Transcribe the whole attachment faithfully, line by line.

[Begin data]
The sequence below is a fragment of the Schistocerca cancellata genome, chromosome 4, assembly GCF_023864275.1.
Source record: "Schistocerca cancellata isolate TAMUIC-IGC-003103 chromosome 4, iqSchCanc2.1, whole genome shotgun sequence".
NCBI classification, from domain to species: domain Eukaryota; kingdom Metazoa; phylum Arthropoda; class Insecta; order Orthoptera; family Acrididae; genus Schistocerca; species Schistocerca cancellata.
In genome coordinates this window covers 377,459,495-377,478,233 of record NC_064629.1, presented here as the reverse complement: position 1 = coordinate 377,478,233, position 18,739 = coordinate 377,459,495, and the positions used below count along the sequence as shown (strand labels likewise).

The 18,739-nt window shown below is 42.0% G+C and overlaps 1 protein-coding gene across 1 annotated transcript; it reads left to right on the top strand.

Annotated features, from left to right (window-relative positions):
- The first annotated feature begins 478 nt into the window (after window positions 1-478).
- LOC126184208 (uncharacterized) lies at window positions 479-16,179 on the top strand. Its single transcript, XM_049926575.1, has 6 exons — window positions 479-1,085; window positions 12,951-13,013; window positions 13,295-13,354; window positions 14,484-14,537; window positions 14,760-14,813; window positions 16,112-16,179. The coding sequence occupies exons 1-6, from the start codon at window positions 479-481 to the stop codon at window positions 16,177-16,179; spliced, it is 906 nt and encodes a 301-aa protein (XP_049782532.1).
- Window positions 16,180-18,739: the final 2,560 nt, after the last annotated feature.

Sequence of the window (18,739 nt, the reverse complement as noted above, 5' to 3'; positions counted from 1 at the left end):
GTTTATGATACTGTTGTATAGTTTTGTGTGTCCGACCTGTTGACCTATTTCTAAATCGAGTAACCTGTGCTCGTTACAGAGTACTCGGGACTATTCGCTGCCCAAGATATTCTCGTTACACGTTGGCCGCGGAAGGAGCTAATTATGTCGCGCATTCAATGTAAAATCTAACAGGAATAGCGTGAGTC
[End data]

The sequence below is a fragment of the Schistocerca cancellata genome, chromosome 4, assembly GCF_023864275.1.
Source record: "Schistocerca cancellata isolate TAMUIC-IGC-003103 chromosome 4, iqSchCanc2.1, whole genome shotgun sequence".
NCBI classification, from domain to species: domain Eukaryota; kingdom Metazoa; phylum Arthropoda; class Insecta; order Orthoptera; family Acrididae; genus Schistocerca; species Schistocerca cancellata.
In genome coordinates this window covers 377,459,495-377,478,233 of record NC_064629.1, presented here as the reverse complement: position 1 = coordinate 377,478,233, position 18,739 = coordinate 377,459,495, and the positions used below count along the sequence as shown (strand labels likewise).

The 18,739-nt window shown below is 42.0% G+C and overlaps 1 protein-coding gene across 1 annotated transcript; it reads left to right on the top strand.

Annotated features, from left to right (window-relative positions):
- The first annotated feature begins 478 nt into the window (after window positions 1-478).
- LOC126184208 (uncharacterized) lies at window positions 479-16,179 on the top strand. Its single transcript, XM_049926575.1, has 6 exons — window positions 479-1,085; window positions 12,951-13,013; window positions 13,295-13,354; window positions 14,484-14,537; window positions 14,760-14,813; window positions 16,112-16,179. The coding sequence occupies exons 1-6, from the start codon at window positions 479-481 to the stop codon at window positions 16,177-16,179; spliced, it is 906 nt and encodes a 301-aa protein (XP_049782532.1).
- Window positions 16,180-18,739: the final 2,560 nt, after the last annotated feature.

Sequence of the window (18,739 nt, the reverse complement as noted above, 5' to 3'; positions counted from 1 at the left end):
GTTTATGATACTGTTGTATAGTTTTGTGTGTCCGACCTGTTGACCTATTTCTAAATCGAGTAACCTGTGCTCGTTACAGAGTACTCGGGACTATTCGCTGCCCAAGATATTCTCGTTACACGTTGGCCGCGGAAGGAGCTAATTATGTCGCGCATTCAATGTAAAATCTAACAGGAATAGCGTGAGTC